In Russia, unrest sparked by a recent election thought by many to be rigged has led to massive protests, in which thousands of Russian citizens have assembled against the nation’s leadership.
A human rights group set up by the Russian president, meanwhile, has called for snap elections.
The Kremlin’s rights panel also called for the resignation of the election chief on Saturday in a statement about what it called “discredited” polls that have sparked mass demonstrations.
Recommendations by the panel – which advises Medvedev on rights and social issues – are not binding but will add to pressure on the authorities for radical changes in the wake of the polls.
It said that there was “mass distrust of the poll results” which showed significantly diminished support for Vladimir Putin’s United Russia party, but still gave it a majority in parliament.
The Kremlin panel added that new election laws should be put in place “with the aim of then calling snap elections” to replace the current parliament that met for its first session on Wednesday.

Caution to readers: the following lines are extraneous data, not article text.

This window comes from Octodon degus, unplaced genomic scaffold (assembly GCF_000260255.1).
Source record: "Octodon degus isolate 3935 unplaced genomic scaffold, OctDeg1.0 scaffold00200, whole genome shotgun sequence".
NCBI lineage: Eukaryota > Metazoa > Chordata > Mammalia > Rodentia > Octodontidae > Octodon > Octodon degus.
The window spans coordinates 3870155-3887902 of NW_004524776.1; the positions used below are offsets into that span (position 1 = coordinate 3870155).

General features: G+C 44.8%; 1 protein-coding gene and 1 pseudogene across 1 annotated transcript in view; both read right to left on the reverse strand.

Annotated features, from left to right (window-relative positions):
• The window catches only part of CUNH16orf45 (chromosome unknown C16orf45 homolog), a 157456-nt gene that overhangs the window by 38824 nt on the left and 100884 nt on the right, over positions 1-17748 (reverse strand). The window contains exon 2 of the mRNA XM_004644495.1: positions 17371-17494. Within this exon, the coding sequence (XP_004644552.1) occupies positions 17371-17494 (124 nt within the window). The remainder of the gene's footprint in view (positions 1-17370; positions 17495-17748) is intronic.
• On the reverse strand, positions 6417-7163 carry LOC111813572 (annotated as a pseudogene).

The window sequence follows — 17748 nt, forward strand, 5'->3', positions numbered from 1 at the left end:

“Numerous reports of ballot stuffing, re-writing of protocols of ballot results, an unjustified removal of observers and journalists [from polling stations], a ban on photography and video recording and other violations of electoral rights as well as inexplicable paradoxes of electoral statistics lead to mass distrust of the poll results,” the panel’s statement said.
Mikhail Gorbachev, who presided over the fall of the Soviet Union, is among the thousands calling for the resignation of President Vladimir Putin.
“I’m happy that I have lived to see the people waking up. This raises big hopes,” the 80-year-old Gorbachev said on Ekho Moskvy radio.
He urged Putin to follow his example and give up power peacefully, saying Putin would be remembered for the positive things he did if he stepped down now. The former Soviet leader, who has grown increasingly critical of Putin, has little influence in Russia today.
Photo: In Brussels today, a group showed solidarity with the Russian protestors, holding up signs calling for fair elections. Creative Commons/Flickr user Max Mayorov